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Decision reserved in MMIWG certification hearing

REGINA, SASK : September 18, 2020  -- Dianne BigEagle holds a photo of her daughter Danita in front of Court of Queen's Bench in Regina, Saskatchewan on Sept. 18. 2020. Danita has been missing since 2007. BRANDON HARDER/ Regina Leader-Post
REGINA, SASK : September 18, 2020 -- Dianne BigEagle holds a photo of her daughter Danita in front of Court of Queen's Bench in Regina, Saskatchewan on Sept. 18. 2020. Danita has been missing since 2007. BRANDON HARDER/ Regina Leader-Post

It’s now up to a Federal Court of Canada justice to decide whether a $600-million class action lawsuit can proceed against the federal Crown and RCMP in relation to investigations involving missing and murdered Indigenous women and girls.

The hearing, which began on Monday, wrapped up on Thursday with the completion of arguments from counsel from Justice Canada, arguing why a class action should not be certified.

One of the government lawyers, Bruce Hughson, said Canada and the RCMP are “actively involved” in improving relations with Indigenous people and that the RCMP has, for a number of years, established significant projects intended to get to the bottom of the MMIWG problem.

But Hughson added there are no guarantees in any investigation, no matter how intense or what the victim’s background is. He pointed to the unsolved 2017 murders of Barry and Honey Sherman in Toronto as an example of a case involving non-Indigenous victims in which significant police resources and time were spent without success.

While the hearing has included uncontested submissions about the increased risk of violence faced by Indigenous women and girls, government co-counsel Christine Ashcroft argued national statistics show police solve rates in homicide cases are actually approximately the same — just below 90 per cent — for Indigenous and non-Indigenous women.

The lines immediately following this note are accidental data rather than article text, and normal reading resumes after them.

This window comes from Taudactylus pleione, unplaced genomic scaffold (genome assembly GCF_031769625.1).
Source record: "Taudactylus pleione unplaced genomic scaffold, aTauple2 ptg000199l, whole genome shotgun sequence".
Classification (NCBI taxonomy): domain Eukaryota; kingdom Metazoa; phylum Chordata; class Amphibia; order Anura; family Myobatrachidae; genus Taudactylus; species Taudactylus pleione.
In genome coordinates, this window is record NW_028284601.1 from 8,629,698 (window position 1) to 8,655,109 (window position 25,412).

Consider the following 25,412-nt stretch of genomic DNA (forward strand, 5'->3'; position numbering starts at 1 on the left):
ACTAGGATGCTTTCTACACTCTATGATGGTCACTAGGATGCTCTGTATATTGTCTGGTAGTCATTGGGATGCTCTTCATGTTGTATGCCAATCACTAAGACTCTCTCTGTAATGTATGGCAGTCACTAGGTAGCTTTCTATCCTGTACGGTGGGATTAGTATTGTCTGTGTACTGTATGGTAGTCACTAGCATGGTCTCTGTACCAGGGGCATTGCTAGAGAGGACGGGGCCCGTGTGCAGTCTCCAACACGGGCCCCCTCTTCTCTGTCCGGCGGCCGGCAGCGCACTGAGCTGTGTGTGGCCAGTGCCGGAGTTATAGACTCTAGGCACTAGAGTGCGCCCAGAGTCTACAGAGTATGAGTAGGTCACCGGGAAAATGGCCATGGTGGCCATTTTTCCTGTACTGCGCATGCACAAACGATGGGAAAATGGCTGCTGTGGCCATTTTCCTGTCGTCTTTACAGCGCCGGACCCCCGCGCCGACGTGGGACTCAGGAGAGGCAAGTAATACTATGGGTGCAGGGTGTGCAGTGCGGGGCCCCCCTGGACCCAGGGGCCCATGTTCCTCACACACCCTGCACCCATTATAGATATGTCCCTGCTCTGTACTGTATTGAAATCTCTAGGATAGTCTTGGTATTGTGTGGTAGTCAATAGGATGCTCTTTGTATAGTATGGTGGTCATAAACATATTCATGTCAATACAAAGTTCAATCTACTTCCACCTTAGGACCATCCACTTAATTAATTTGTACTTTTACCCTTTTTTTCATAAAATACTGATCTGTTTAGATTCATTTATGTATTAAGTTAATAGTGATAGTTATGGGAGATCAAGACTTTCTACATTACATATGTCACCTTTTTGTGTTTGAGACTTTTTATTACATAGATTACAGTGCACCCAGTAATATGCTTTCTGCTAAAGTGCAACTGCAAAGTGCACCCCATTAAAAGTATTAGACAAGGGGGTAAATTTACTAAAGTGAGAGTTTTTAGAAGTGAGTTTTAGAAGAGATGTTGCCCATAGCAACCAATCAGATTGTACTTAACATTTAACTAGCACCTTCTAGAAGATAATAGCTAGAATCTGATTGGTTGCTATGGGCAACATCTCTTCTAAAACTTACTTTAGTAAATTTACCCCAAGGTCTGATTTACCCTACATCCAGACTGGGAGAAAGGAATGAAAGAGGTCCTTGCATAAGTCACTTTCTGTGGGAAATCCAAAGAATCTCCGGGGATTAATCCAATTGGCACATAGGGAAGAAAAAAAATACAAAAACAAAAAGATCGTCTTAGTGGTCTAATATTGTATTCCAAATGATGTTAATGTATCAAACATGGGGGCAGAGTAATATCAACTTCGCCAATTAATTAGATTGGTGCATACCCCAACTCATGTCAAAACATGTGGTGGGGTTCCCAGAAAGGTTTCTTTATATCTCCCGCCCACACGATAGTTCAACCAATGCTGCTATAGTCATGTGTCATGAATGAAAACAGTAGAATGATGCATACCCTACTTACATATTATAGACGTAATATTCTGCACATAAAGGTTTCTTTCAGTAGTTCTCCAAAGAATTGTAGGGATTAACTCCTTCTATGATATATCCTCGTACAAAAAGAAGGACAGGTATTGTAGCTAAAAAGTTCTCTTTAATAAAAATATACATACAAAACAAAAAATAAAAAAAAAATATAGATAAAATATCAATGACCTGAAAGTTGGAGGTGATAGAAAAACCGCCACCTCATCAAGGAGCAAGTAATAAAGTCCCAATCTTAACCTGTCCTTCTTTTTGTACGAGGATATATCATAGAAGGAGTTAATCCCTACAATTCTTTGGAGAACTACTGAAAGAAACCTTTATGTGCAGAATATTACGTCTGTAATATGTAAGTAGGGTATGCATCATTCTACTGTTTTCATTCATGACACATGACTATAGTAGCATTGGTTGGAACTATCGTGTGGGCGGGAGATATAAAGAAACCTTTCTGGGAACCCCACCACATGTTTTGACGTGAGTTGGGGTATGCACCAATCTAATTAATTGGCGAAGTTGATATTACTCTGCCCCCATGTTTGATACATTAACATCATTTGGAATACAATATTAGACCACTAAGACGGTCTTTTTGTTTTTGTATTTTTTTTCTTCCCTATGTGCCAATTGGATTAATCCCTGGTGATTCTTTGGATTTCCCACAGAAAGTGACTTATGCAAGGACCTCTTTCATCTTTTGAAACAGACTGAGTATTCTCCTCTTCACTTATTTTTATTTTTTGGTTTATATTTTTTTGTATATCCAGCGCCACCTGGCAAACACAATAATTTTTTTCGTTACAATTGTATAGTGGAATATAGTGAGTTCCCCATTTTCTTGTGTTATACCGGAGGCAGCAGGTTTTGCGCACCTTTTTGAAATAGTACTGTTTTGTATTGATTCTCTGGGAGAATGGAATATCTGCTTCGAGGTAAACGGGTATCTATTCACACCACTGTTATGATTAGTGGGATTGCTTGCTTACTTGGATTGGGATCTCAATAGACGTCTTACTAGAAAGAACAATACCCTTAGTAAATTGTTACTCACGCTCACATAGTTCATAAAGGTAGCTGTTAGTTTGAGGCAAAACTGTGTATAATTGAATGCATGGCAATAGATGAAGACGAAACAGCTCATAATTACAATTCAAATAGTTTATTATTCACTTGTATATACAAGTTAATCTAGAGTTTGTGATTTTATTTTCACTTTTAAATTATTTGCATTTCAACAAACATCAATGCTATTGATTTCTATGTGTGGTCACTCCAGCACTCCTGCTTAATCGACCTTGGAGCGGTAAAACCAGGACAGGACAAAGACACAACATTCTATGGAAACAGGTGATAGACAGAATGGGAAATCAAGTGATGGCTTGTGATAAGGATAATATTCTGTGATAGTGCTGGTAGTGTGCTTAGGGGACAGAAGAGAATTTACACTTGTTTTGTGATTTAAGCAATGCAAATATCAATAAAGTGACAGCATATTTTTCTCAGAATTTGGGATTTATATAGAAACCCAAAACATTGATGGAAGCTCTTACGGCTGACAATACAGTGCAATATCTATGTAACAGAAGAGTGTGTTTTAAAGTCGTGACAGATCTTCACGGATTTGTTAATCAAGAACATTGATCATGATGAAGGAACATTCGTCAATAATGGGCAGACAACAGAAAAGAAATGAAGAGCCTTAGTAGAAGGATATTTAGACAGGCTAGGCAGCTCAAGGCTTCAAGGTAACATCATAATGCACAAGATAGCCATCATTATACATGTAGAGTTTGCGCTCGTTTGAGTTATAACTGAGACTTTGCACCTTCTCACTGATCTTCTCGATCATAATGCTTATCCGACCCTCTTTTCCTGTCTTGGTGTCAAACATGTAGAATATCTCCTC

“There is no basis in fact that this vulnerability requires a different type of investigation,” she added.

Ashcroft argued there are a number of reasons the case shouldn’t proceed as a class action, among them the alleged lack of “common issues.”

An example was raised of a plane crash in which one specific event leads to a common issue among victims’ family members. Ashcroft argued the same doesn’t hold true in this case, where each of the potentially 50 to 60 cases contains its own unique circumstances.

She argued a trial in the matter would require individual and detailed inquiries into each of those claims. She said each case is different — some involve RCMP, some don’t; some are homicides, some were not found to be cases of foul play.

Ashcroft argued each involves different police officers and circumstances, meaning making a determination in relation to one case will not automatically reveal a common issue in the next case.

Another factor to consider, she argued, is that common issues can’t be found through identifying a specific threat from a specific source. Here, the threats to the safety of Indigenous women — or, in fact, all women, Ashcroft said — can and have come from a range of circumstances, such as domestic violence or serial killers.

Government co-counsel Alethea LeBlanc further argued there are multiple cases raised in the lawsuit which weren’t handled by the RCMP, calling into question how it could be found responsible for non-RCMP matters.

Regardless of what comes of the claim, Hughson insisted the government intends to follow up on recommendations made in the MMIWG inquiry — a statement for which Tony Merchant, lawyer for the plaintiffs, argued there is no evidence.

Justice Glennys McVeigh did not provide a date for the return of her decision.

hpolischuk@postmedia.com

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